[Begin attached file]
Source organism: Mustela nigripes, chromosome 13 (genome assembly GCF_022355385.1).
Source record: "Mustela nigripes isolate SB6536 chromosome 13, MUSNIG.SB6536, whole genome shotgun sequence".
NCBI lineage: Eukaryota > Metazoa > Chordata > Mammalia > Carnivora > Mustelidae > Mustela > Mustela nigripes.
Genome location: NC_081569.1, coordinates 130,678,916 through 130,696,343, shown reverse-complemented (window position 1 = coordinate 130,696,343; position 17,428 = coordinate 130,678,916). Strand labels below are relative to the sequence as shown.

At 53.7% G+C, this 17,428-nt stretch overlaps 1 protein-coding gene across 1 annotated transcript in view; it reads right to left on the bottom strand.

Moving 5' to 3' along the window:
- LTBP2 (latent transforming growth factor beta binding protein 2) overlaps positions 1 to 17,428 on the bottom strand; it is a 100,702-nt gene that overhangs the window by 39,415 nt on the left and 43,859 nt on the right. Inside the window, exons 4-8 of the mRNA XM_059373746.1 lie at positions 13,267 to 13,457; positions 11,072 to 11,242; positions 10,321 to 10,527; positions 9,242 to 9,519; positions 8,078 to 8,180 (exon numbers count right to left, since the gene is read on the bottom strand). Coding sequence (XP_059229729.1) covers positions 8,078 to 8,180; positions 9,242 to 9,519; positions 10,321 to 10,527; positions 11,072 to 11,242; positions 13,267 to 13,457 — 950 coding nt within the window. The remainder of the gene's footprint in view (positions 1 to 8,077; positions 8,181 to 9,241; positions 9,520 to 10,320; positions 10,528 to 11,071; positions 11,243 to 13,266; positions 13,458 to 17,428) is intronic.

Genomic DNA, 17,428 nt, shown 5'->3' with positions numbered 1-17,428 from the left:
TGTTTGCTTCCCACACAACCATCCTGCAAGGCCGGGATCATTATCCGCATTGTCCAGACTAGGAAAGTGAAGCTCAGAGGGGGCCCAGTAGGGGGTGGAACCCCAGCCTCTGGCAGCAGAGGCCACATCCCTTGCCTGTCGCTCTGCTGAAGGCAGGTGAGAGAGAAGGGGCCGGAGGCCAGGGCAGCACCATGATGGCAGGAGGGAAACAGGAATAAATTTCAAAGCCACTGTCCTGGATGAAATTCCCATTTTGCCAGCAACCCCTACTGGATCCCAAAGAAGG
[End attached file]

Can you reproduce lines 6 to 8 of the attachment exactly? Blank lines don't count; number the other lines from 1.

Moving 5' to 3' along the window:
- LTBP2 (latent transforming growth factor beta binding protein 2) overlaps positions 1 to 17,428 on the bottom strand; it is a 100,702-nt gene that overhangs the window by 39,415 nt on the left and 43,859 nt on the right. Inside the window, exons 4-8 of the mRNA XM_059373746.1 lie at positions 13,267 to 13,457; positions 11,072 to 11,242; positions 10,321 to 10,527; positions 9,242 to 9,519; positions 8,078 to 8,180 (exon numbers count right to left, since the gene is read on the bottom strand). Coding sequence (XP_059229729.1) covers positions 8,078 to 8,180; positions 9,242 to 9,519; positions 10,321 to 10,527; positions 11,072 to 11,242; positions 13,267 to 13,457 — 950 coding nt within the window. The remainder of the gene's footprint in view (positions 1 to 8,077; positions 8,181 to 9,241; positions 9,520 to 10,320; positions 10,528 to 11,071; positions 11,243 to 13,266; positions 13,458 to 17,428) is intronic.

Genomic DNA, 17,428 nt, shown 5'->3' with positions numbered 1-17,428 from the left: